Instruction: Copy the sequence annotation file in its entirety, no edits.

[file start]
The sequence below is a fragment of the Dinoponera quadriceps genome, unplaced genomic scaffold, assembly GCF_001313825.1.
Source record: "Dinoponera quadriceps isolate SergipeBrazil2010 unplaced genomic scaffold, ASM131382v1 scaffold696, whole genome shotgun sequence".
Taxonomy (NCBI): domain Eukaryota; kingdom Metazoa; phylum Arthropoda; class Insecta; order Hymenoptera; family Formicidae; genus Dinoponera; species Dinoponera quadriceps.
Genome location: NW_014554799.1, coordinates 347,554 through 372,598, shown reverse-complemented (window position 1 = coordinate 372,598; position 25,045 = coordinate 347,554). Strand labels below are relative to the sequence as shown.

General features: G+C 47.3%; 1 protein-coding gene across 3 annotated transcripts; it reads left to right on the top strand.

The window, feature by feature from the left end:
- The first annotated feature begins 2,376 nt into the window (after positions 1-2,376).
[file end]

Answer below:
The sequence below is a fragment of the Dinoponera quadriceps genome, unplaced genomic scaffold, assembly GCF_001313825.1.
Source record: "Dinoponera quadriceps isolate SergipeBrazil2010 unplaced genomic scaffold, ASM131382v1 scaffold696, whole genome shotgun sequence".
Taxonomy (NCBI): domain Eukaryota; kingdom Metazoa; phylum Arthropoda; class Insecta; order Hymenoptera; family Formicidae; genus Dinoponera; species Dinoponera quadriceps.
Genome location: NW_014554799.1, coordinates 347,554 through 372,598, shown reverse-complemented (window position 1 = coordinate 372,598; position 25,045 = coordinate 347,554). Strand labels below are relative to the sequence as shown.

General features: G+C 47.3%; 1 protein-coding gene across 3 annotated transcripts; it reads left to right on the top strand.

The window, feature by feature from the left end:
- The first annotated feature begins 2,376 nt into the window (after positions 1-2,376).